Nothing is spookier than Halloween. So when you’re planning for the big event, you want it to be truly spectacular. From candy stores, to local legends, costumed bar events, and haunted spots, the Green Mountain State knows how to do All Hallows Eve right. Here’s how to make the most out of your Halloween in Vermont!
When you are talking candy stores in Vermont, you have got to check out Middlebury Sweets. Name Yankee Magazines “Best of New England” in 2016, Vermont's largest candy store has over 1,300 different candy items in stock, including handmade chocolates, gummies, hard rock candy, old-fashioned penny candies, sugar-free candy, panned candy and more. How about over 72 flavors of Jelly Belly beans, 21 different color M&M's, and vintage PEZ dispensers?
Welcome to Higher Ground’s Dark Circus Masquerade Ball. Prepare to be startled, dazzled, and mystified by the fellow guests in costume! Have your fortune told! Win the prize for best costume. Tempt fate with the spinning wheel of death, meet all your favorite circus characters, and delight in some live musical performances. And dance all night long.
Dead North is the Vermont Corn Maze’s alter ego. As the story goes, Dead North is the remnant of a once thriving town and the home of the “Slaughter Brothers.” This history sets the stage for this year’s haunt, which will include a short ride hayride and then a mile walk of terror through a haunted cornfield and buildings with animatronics. The live residents of Dead North are sure to make an appearance as well.
If you are looking for a Halloween costume, there is no better place to go than Halloween City. Get hero/heroine costumes, children’s costumes, tweens costumes, adult his and her costumes, holiday props, and more. Whether you will transform your home into a haunted den or throwing a kid-friendly Halloween party, Halloween City has got it all.
Located in Stowe, Vermont, Gold Brook Bridge is the site of a ghost named Emily. There are many myths of how Emily died on the bridge, but the most popular one was that Emily was supposed to elope with her boyfriend. After a horrible fight with her parents, she was to meet her lover at the bridge so they could run away together. But when he didn't show, she hung herself from the rafters in despair. There are also a handful of accounts where people have reported scratch marks appearing on vehicles, hearing strange noises, and witnessing a white apparition.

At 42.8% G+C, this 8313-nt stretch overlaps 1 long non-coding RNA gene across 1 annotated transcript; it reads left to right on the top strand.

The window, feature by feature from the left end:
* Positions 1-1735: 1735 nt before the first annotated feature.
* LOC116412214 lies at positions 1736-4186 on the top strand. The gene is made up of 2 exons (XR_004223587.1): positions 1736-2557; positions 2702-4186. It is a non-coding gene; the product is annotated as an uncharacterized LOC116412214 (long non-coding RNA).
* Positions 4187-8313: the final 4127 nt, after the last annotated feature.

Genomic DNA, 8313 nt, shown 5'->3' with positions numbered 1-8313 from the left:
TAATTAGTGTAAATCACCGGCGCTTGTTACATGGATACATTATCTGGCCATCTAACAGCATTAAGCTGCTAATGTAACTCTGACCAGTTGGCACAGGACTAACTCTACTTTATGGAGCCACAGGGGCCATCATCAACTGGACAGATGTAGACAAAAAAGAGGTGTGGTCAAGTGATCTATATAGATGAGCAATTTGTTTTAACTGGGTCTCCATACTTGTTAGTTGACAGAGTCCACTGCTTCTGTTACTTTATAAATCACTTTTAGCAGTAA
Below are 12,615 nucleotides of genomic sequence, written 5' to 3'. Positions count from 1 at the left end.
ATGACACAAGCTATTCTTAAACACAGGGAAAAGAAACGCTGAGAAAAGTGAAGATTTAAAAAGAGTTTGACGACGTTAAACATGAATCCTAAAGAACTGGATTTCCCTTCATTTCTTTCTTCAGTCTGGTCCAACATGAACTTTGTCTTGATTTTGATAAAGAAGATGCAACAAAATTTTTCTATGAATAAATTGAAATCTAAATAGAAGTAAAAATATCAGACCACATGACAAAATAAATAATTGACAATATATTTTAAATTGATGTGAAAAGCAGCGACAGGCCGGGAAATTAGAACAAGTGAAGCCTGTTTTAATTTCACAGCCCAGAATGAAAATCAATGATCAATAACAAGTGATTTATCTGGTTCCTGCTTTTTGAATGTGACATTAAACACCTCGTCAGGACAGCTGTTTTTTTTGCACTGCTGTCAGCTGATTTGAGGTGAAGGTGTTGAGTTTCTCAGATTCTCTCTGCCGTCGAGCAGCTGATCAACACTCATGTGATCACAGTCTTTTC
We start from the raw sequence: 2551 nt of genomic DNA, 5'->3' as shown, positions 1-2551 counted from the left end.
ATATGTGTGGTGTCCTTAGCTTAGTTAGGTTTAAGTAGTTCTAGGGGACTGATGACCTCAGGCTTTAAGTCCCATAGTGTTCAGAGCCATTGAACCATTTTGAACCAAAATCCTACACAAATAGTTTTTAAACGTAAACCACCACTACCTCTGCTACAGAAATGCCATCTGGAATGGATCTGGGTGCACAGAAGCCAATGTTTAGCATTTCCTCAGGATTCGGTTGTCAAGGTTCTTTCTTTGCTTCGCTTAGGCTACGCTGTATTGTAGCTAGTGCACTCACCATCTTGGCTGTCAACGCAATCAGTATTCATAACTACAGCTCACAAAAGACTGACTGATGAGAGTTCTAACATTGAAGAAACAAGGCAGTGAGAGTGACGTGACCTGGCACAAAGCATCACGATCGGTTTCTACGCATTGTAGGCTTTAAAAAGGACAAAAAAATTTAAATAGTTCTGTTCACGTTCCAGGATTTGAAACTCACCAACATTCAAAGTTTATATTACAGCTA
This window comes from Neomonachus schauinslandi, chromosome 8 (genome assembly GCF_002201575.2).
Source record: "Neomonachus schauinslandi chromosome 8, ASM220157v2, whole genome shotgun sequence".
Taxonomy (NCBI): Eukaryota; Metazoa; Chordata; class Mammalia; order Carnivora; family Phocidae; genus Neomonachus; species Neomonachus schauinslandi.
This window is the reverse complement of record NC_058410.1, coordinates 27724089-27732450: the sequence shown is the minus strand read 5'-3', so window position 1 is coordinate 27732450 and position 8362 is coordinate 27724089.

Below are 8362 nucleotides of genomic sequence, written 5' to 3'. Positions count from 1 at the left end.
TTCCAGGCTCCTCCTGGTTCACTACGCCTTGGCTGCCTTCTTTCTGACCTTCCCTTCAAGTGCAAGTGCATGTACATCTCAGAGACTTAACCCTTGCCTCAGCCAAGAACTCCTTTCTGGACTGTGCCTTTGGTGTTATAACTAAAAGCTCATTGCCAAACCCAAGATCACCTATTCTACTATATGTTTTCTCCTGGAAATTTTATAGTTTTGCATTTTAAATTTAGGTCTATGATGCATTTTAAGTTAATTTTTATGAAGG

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Thea Lewis, a published author of the paranormal, has been called Vermont’s Queen of Halloween, and she will lead you on a macabre adventure, scaring up Burlington’s history of madmen, murderers, shipwrecks, railroad tragedies, and other ghostly tales. Since 2002, Lewis has led every tour, and her flair for the theatrical sells every performance.
John Hubbard was a prominent businessman in Montpelier in the mid to late 1800s who died suddenly at the age of 53. Considered in his day to be greedy and bitter John's grave is now, according to legend, one of the most haunted spots in Vermont. Black Agnes guards John’s grave gripped in the throes of grief. As legend would have it, if you sit on the dark figure’s lap, you will have three strokes of bad luck.
Located at the foothills of Glastenbury Mountain, just outside of Bennington there is a supposed hotspot for UFO activity, Bigfoot sightings, and strange lights and sounds, Glastenbury was reportedly built on land that Native Americans in the area regarded as "cursed." Though this did not stop modern industrialism, and soon Glastenbury had become a bustling logging town that sported a posh hotel and an electric trolley. Now a ghost town, no less than 10 people have mysteriously gone missing since the time of its incorporation and never been found.
The University of Vermont is not only the largest place of higher education in Vermont, but it is also haunted. Over the years UVM has purchased many properties and converted them into campus buildings. The Counseling Center, for example, was once Captain John Nabb’s house, and he reported still walks the floors, occasionally knocking over buckets or slamming doors and windows. John E. Booth once owned the Public Relations, and his dark shadow has been reported on more than one occasion.
Once recognized as the Vermont Asylum for the Insane, the Brattleboro Retreat remains a respite for patients suffering from mental health disorders. Most structures were built between 1838 and 1938, including the granite Retreat Tower, a Gothic-style 65-foot-high outlook over the retreat and town, it made the perfect dramatic scene for one’s final chapter. And, as legend has it many patients plummeted to their deaths there. At dusk, it is said the silhouette of a ghostly figure can be seen jumping off the tower ramparts but never coming down.